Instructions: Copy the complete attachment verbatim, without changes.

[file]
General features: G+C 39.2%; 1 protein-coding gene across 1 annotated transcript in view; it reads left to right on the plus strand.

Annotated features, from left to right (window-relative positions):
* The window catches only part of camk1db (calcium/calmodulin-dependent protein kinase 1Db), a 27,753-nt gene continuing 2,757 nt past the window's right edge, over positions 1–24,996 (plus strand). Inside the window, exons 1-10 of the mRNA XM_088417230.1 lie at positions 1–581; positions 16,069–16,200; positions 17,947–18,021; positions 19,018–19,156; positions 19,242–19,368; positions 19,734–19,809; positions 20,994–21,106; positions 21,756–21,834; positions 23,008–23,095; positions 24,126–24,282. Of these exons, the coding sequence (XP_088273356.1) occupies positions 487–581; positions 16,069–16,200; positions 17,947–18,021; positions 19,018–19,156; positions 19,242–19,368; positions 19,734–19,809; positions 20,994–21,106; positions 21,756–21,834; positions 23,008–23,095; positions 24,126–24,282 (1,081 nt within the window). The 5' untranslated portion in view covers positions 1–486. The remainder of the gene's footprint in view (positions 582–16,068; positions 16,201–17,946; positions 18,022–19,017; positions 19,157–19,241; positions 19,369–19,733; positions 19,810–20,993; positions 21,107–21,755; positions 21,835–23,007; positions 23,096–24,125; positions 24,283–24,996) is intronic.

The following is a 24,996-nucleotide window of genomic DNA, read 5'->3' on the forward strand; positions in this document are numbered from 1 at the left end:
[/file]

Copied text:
General features: G+C 39.2%; 1 protein-coding gene across 1 annotated transcript in view; it reads left to right on the plus strand.

Annotated features, from left to right (window-relative positions):
* The window catches only part of camk1db (calcium/calmodulin-dependent protein kinase 1Db), a 27,753-nt gene continuing 2,757 nt past the window's right edge, over positions 1–24,996 (plus strand). Inside the window, exons 1-10 of the mRNA XM_088417230.1 lie at positions 1–581; positions 16,069–16,200; positions 17,947–18,021; positions 19,018–19,156; positions 19,242–19,368; positions 19,734–19,809; positions 20,994–21,106; positions 21,756–21,834; positions 23,008–23,095; positions 24,126–24,282. Of these exons, the coding sequence (XP_088273356.1) occupies positions 487–581; positions 16,069–16,200; positions 17,947–18,021; positions 19,018–19,156; positions 19,242–19,368; positions 19,734–19,809; positions 20,994–21,106; positions 21,756–21,834; positions 23,008–23,095; positions 24,126–24,282 (1,081 nt within the window). The 5' untranslated portion in view covers positions 1–486. The remainder of the gene's footprint in view (positions 582–16,068; positions 16,201–17,946; positions 18,022–19,017; positions 19,157–19,241; positions 19,369–19,733; positions 19,810–20,993; positions 21,107–21,755; positions 21,835–23,007; positions 23,096–24,125; positions 24,283–24,996) is intronic.

The following is a 24,996-nucleotide window of genomic DNA, read 5'->3' on the forward strand; positions in this document are numbered from 1 at the left end: